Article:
The message of the Enron era is still resonating for top executives: If you defraud your company, you could pay a big price.
A jury in Chicago amplified that warning Friday, convicting newspaper publisher Conrad Black of looting his media empire and carting away evidence. Unless he is successful on appeal, the Canadian-born tycoon with a flair for bombast faces a prison term of up to 35 years.
The trial is the latest in a series of high-profile checks on corner-office power. But at a time when stock-market indexes are hitting record highs, it's also a reminder that federal prosecutors aren't finished with their pursuit of white-collar crime.
"It's still in full swing," says Charles Elson, director of the Center for Corporate Governance at the University of Delaware. "My guess is that there are a lot of ongoing investigations."
What happens next, though, will depend on how seriously today's business leaders heed these courtroom dramas. A series of CEO prison terms is clearly acting as a strong deterrent to corporate misdeeds, experts say. But as the recent stock-index records attest, the business world is awash in money – with attendant temptations. Large sums are flowing in relatively new and unregulated channels.
"Certainly one wants to look very carefully at the hedge fund and private equity world, to see if there are any brewing scandals," says David Ruder, who served as chairman of the US Securities and Exchange Commission in the late 1980s.
Chief executives of publicly traded companies, for their part, make huge decisions and rake in huge paychecks. Yet in the end, they are servants as well as leaders.
"The corporation doesn't belong to the officer," says Mr. Ruder, who is affiliated with the Northwestern University School of Law in Chicago. "But sometimes, for the corporate managers, they don't quite see it that way."
A spate of high-profile trials since 2004 has helped send the message. Jeffrey Skilling of Enron, Bernard Ebbers of WorldCom, John Rigas of Adelphia Communications, and Dennis Kozlowski of Tyco International are among the former CEOs convicted in criminal trials.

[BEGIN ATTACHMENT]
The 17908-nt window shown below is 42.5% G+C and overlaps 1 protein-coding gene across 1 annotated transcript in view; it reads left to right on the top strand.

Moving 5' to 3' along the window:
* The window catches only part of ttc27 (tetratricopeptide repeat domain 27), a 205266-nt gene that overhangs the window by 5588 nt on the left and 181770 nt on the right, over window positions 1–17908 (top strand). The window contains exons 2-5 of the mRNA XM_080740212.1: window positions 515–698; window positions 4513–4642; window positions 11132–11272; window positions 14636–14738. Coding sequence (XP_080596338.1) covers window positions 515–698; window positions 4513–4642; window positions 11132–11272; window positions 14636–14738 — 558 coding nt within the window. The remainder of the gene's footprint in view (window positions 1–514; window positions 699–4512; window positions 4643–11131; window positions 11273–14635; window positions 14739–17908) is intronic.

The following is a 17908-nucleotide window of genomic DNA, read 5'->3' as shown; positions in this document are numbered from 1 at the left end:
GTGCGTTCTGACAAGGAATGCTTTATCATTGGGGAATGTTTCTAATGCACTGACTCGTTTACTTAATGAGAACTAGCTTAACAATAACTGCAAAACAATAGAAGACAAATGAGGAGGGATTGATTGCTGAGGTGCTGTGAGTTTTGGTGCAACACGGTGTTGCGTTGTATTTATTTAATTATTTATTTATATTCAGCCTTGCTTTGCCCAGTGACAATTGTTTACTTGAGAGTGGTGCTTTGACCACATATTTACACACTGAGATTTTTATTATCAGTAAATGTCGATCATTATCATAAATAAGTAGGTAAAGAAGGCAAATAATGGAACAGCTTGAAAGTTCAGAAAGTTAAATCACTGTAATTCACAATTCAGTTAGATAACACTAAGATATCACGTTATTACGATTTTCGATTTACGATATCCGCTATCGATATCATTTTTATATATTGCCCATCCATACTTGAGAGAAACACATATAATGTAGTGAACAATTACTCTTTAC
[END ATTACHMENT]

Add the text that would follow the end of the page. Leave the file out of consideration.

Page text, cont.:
Before the collapse of energy giant Enron Corp. in 2001, it was rare for a chief executive officer to pay for misdeeds with a long prison term.
Now, in addition to a tougher enforcement climate for old rules, they live under tough new rulers as well – vouching personally for corporate financial statements.
"People are being extremely careful today," says Paul Danos, dean of the Tuck School of Business at Dartmouth College in Hanover, N.H. Most executives, he says, will rightly reckon that they have a lot more to lose than to gain from bad behavior.
Mr. Black's trial is the latest reminder of how times have changed. As a businessman, Black built Hollinger International into a prominent publishing empire, with an array of community newspapers as well as the Chicago Sun-Times, Jerusalem Post, and London's Daily Telegraph. Black renounced his Canadian citizenship to become a member of Britain's House of Lords.
But the media holdings weren't standout performers. In the late 1990s, the firm began to sell many of its small papers. Black and other executives arranged for the deals to include "noncompete" agreements.
In return for a fee, Hollinger would promise not to launch new competition against the papers it was selling.
The unusual twist: Much of the "noncompete" money went to Black personally, not to Hollinger.
The move first spawned shareholder ire, then criminal and civil lawsuits.
Black was ousted as CEO and chairman. Hollinger has changed its name to Sun-Times Media Group.
In the criminal case, US attorneys in Chicago alleged that Black and his colleagues had illegally pocketed some $60 million in these fees. The trial involved 13 charges, from fraud and racketeering to obstruction of justice. Some focused on Black's lavish lifestyle – including the allegation that he had bilked the company by riding a Hollinger-owned jet to a vacation in Bora Bora.
The prosecution won only a partial victory, with the jury convicting on just three of the mail fraud charges, plus obstructing justice. The toughest penalty Black faces is for obstruction when he carted boxes of documents from his office, an act caught on video.
Even if he fails on appeal, Black's prison term may end up being much shorter than the 15 or more years that prosecutors hope for – and shorter than the sentences won in some other white-collar cases. Former WorldCom CEO, Mr. Ebbers, is serving a 25-year term after an accounting that ruined the phone company.
But legal analysts say Black's loss still carries a warning. "Corporate CEOs are very intelligent, very rational, and if they see a guy like Conrad Black getting a prison sentence ... that has a very important prophylactic effect," says Andrew Stoltmann, a Chicago securities lawyer.